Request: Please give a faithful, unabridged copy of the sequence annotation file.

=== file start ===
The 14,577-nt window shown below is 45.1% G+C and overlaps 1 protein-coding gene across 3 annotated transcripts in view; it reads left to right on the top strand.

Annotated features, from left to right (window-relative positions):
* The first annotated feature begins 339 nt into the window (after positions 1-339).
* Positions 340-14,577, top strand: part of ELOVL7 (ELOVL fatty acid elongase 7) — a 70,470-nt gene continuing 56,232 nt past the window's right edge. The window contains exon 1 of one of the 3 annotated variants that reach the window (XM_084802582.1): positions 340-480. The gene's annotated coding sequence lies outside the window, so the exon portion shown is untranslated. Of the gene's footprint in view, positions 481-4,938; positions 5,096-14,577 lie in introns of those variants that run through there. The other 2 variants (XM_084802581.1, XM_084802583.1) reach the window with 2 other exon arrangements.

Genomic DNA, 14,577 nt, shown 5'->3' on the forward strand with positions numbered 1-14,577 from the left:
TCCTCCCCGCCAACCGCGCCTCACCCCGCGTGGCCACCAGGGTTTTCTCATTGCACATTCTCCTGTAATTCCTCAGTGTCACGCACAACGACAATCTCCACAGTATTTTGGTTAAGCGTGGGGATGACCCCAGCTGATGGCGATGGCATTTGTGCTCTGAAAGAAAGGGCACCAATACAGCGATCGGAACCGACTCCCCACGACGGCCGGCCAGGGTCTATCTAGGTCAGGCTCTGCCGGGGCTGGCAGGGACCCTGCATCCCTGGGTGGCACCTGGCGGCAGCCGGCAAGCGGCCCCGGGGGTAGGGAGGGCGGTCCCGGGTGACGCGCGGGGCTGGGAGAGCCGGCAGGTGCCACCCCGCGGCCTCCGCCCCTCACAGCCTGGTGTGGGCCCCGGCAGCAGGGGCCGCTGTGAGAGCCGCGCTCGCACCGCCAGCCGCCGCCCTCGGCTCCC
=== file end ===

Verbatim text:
The 14,577-nt window shown below is 45.1% G+C and overlaps 1 protein-coding gene across 3 annotated transcripts in view; it reads left to right on the top strand.

Annotated features, from left to right (window-relative positions):
* The first annotated feature begins 339 nt into the window (after positions 1-339).
* Positions 340-14,577, top strand: part of ELOVL7 (ELOVL fatty acid elongase 7) — a 70,470-nt gene continuing 56,232 nt past the window's right edge. The window contains exon 1 of one of the 3 annotated variants that reach the window (XM_084802582.1): positions 340-480. The gene's annotated coding sequence lies outside the window, so the exon portion shown is untranslated. Of the gene's footprint in view, positions 481-4,938; positions 5,096-14,577 lie in introns of those variants that run through there. The other 2 variants (XM_084802581.1, XM_084802583.1) reach the window with 2 other exon arrangements.

Genomic DNA, 14,577 nt, shown 5'->3' on the forward strand with positions numbered 1-14,577 from the left:
TCCTCCCCGCCAACCGCGCCTCACCCCGCGTGGCCACCAGGGTTTTCTCATTGCACATTCTCCTGTAATTCCTCAGTGTCACGCACAACGACAATCTCCACAGTATTTTGGTTAAGCGTGGGGATGACCCCAGCTGATGGCGATGGCATTTGTGCTCTGAAAGAAAGGGCACCAATACAGCGATCGGAACCGACTCCCCACGACGGCCGGCCAGGGTCTATCTAGGTCAGGCTCTGCCGGGGCTGGCAGGGACCCTGCATCCCTGGGTGGCACCTGGCGGCAGCCGGCAAGCGGCCCCGGGGGTAGGGAGGGCGGTCCCGGGTGACGCGCGGGGCTGGGAGAGCCGGCAGGTGCCACCCCGCGGCCTCCGCCCCTCACAGCCTGGTGTGGGCCCCGGCAGCAGGGGCCGCTGTGAGAGCCGCGCTCGCACCGCCAGCCGCCGCCCTCGGCTCCC